A major maestro with a miraculous, mystical inner metronome
The Philanthropist and the Arts
As you know, in the day-to-day pace of having a career, we experience many situations that can be described as extraordinary, but are quickly lost in the daily energy and deadlines of the workplace, in this case an opera house. The following recollection, about Maestro James Levine, is one of those stories. At the time it happened, all my colleagues and I realized that it was extraordinary, and then we went on producing Live from the Met. In retrospect, this event was a demonstration of a superior sense of tempo, inherent in this unique conductor, built into his enormous talent. The story is told from my memory. The tale is true, but perhaps the exact number of frames is different. As they never say in opera, “Take it as Gospel!”
Les Troyens (The Trojans) by Hector Berlioz opened the Metropolitan Opera’s Centennial Season in 1983 under the baton of Mo. Levine with international superstar singers Plácido Domingo as Aeneas, Jessye Norman as Cassandra, and Tatiana Troyanos as Dido. The classic opera was selected by the management to be part of the prestigious public television series Live from the Met, in the days when Live was Live.
My title was Producer, which essentially meant that I was responsible for putting together all the pieces necessary for a state-of-the-art stereo film of the performance. As the line producer, I provided the elements that were needed for a complicated production scenario, collating the schedule of a live performance venue, which performed seven operas a week in front of a live audience, with the equipment, technology, and specialists required to transmit a live stereo simulcast from the stage of the Met and, in this case, on opening night. I was also charged with the intense deed of budgeting and staying on budget.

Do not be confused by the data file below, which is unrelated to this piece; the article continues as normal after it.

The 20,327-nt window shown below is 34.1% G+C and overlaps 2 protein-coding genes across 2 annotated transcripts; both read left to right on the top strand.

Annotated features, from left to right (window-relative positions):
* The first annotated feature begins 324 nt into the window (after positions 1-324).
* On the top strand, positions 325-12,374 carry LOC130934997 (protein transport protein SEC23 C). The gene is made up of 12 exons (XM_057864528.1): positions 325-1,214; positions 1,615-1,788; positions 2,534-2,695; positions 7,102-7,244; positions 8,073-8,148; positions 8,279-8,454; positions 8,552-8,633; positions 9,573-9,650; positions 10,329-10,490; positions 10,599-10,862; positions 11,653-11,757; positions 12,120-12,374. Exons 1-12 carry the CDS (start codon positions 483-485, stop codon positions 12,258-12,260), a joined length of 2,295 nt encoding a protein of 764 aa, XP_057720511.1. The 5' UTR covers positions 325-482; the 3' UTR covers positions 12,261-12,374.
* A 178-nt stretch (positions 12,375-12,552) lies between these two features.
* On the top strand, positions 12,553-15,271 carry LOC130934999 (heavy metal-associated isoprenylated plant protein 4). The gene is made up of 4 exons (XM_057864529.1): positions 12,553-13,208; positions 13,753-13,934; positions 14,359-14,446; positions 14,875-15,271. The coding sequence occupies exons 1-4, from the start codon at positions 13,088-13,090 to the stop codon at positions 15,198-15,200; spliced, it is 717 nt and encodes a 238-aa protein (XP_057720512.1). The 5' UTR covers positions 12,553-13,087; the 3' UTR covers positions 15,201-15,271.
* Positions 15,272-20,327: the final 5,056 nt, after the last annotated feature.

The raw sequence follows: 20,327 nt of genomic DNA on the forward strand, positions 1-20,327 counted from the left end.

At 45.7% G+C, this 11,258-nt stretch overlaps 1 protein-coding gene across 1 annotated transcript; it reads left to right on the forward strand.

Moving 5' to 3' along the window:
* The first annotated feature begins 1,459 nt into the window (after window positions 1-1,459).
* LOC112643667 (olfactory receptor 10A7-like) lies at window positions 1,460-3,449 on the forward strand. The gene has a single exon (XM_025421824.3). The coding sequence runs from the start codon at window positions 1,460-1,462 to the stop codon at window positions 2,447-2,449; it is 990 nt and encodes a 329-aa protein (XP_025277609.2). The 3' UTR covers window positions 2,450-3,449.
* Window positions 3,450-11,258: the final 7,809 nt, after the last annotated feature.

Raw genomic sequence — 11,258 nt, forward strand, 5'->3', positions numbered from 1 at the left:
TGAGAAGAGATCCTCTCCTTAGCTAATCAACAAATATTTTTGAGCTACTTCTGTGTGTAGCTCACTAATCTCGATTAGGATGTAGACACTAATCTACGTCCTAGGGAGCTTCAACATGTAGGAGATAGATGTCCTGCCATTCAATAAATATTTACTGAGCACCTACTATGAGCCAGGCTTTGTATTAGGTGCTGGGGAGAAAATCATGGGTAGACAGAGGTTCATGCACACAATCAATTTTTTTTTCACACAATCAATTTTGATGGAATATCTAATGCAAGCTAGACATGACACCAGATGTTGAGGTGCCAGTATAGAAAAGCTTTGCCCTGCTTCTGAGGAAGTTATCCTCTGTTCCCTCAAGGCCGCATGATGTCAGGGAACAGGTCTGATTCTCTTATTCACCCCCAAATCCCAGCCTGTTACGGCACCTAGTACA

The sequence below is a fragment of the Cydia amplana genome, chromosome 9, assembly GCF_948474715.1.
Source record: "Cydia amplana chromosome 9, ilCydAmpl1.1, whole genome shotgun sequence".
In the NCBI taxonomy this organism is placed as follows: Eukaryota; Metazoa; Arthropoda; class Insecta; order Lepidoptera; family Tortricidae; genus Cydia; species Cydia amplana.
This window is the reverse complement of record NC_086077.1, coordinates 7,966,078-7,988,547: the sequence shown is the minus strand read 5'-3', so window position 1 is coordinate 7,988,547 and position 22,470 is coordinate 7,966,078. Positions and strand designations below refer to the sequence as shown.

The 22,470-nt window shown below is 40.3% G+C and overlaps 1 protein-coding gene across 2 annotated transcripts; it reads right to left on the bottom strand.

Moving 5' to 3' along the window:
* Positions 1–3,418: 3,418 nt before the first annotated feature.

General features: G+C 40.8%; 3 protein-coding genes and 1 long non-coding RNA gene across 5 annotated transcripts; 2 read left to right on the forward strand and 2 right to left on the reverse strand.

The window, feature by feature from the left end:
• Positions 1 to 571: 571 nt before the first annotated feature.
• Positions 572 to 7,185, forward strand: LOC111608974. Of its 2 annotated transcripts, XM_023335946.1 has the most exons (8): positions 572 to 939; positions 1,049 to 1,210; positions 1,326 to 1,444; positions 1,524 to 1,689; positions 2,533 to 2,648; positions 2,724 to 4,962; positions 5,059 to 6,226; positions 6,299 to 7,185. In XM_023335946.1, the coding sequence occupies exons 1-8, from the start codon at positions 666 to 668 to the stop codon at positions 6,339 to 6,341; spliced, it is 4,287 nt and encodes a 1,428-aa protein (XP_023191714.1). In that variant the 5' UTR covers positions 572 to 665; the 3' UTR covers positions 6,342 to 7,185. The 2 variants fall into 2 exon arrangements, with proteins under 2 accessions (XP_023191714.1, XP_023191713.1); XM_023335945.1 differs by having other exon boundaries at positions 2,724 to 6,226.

As you can imagine, timing was a major overriding factor. It not only had implications of getting on and off air on time, but also dictated the payments to musicians, stagehands, camera people, and technicians.
Our mission was simple: interfere with the live stage production as little as possible in order to produce a quality media event and maintain its theatricality. Singers were not directed to a camera or microphones. Lighting levels were adjusted as minimally as possible to accommodate the low light level cameras, which were not nearly as sensitive as today’s models. If we were successful, the audience would barely be aware of our presence, and we would have transmitted a live performance to hundreds of PBS stations across the country in real time. The resulting video tape would be used for a rerun and an archival recording of a superstar cast in an iconic opera.
Days after a camera run-through at a regularly scheduled Met stage rehearsal, opening night was upon us. On that festive eve, Mo. Levine burst into the orchestra pit with his usual optimistic gait, and, as always, to thunderous applause. After a bow, he turned to the orchestra, raised his arms for the downbeat — the gold curtain went up, and we were off to the races. Keep in mind that Les Troyens was being presented in its full uncut version, a five and a half hour performance that included three intermissions.